Everyone remembers that Germany surrendered in May of 1945 to close the European campaign.  But what most don’t remember is that it was two more years before peace treaties were ratified by the US Senate with most to the Eastern European nations and the Allies at the Treaty of Paris.  This was in 1947.  The delay was caused by concerns with the Soviet take over of that area and that fact that Bulgaria, Hungary, Romania, Finland and Italy had all been allies of varying loyalty to the Germans.  In Romania there was no local support for the Communist party.  But that didn’t stop Uncle Joe.  He simply imposed communists from elsewhere or a few hand-picked ones and finally held “elections” in 1948.   Violence was the road to victory in that election.   It was strictly force majeur to take the country.  The Romanian’s central planning ran all the way back to Moscow not even stopping at Bucharest.   Communists from around the world supported this move.  Their position was that the Soviet control would prevent the Romanians from returning their bad ways of the past and would guarantee their “independence”.  Strange way to define independence.

The birth seed of the European Union began with a consortium formed after WWII by several of the Western European nations to control, regulate and set prices for steel, coal and electricity because they saw no other way at that time to pull themselves up from the ashes; this group included Germany and France.  Although Germany at that point really had no option but to sign whatever was placed in front of them.

“A single death is tragedy, a million deaths is a statistic.”  Joe Stalin.   www.olcranky.wordpress.com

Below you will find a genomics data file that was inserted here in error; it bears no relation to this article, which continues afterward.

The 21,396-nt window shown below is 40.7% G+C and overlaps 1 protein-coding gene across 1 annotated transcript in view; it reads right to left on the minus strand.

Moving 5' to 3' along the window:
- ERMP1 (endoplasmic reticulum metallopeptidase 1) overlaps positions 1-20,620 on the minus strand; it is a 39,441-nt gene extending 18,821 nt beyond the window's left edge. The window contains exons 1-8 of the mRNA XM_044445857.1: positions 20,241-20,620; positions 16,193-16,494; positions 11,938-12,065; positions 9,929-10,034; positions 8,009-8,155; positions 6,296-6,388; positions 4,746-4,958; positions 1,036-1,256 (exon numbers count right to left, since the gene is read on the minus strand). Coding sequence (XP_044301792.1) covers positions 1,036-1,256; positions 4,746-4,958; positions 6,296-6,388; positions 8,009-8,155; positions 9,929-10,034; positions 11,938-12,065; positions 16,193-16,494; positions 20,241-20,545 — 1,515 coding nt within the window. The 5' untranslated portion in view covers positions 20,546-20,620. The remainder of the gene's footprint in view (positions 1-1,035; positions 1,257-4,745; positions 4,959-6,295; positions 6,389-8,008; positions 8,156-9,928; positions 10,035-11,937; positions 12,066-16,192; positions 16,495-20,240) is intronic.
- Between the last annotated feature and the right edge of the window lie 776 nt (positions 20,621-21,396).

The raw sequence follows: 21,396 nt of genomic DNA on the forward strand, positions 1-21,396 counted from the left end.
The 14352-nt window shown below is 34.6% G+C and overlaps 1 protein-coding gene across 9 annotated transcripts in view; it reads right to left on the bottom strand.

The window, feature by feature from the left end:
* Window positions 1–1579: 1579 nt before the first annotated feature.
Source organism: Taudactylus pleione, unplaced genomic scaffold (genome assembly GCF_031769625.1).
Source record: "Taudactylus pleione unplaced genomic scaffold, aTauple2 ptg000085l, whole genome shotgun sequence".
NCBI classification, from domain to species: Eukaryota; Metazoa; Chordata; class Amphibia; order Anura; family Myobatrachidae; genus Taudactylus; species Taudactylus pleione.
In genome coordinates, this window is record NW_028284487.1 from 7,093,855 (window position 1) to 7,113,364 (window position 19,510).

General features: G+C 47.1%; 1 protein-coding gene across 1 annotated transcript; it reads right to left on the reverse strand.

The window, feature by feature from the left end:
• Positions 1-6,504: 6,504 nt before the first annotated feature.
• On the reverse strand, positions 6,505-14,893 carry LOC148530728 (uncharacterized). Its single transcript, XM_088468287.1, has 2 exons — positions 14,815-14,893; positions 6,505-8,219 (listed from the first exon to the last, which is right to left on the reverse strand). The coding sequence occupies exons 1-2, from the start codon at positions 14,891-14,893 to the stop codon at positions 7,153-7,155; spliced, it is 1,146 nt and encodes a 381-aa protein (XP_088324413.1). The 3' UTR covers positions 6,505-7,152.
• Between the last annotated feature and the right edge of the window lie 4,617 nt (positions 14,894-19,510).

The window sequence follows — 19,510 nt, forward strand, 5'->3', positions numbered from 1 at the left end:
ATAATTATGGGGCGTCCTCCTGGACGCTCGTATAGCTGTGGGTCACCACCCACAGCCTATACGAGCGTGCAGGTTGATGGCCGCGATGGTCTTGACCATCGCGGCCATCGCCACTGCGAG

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2 Cents Worth On Life Its Ownself

Rummaging around the corners of the mental attic we came across a few thoughts that only needed to be dusted off.  Maybe you’ll find  them worthy of a moment’s reflection or at least amusement.

It seems the European leaders are very good at having meetings and making announcements about plans to stabilize their Euro.  But have you noticed that the follow-up is pretty weak.  It seems so many of the deals never get actually implemented.  I mean there was a “deal” for the Greek debt about three months ago but no real money has changed hands and the Greeks haven’t yet satisfied the new loan terms.  Same is true with the alleged fund to back up the European banks and nations from almost a year ago.  The money hasn’t hit the table yet.  They seem to be good at having press conferences but not good at the follow-up execution of their plans.  I suppose Nero is their example.  After all Rome was eventually re-built.

Speaking of Greece, it is interesting that it is the private lenders, bondholders, of Greece that are having to take the 50% haircut. The various European governments and their central banks aren’t taking any loss on their bonds.  Makes one wonder exactly who in the future will be willing to loan to the Greeks.  It will probably be the European governments by hitting their taxpayers.  At least as long as those taxpayers believe the cost is worth it to keep the peripheral countries in the Eurozone.  The French and Germans may well decide it isn’t worth it.  Hmm, wonder is some day most of US citizens will feel the same way about California, Illinois and New York.  Why is it again we need to send a disproportionate amount of our tax money to those States while they never rein in their budgets?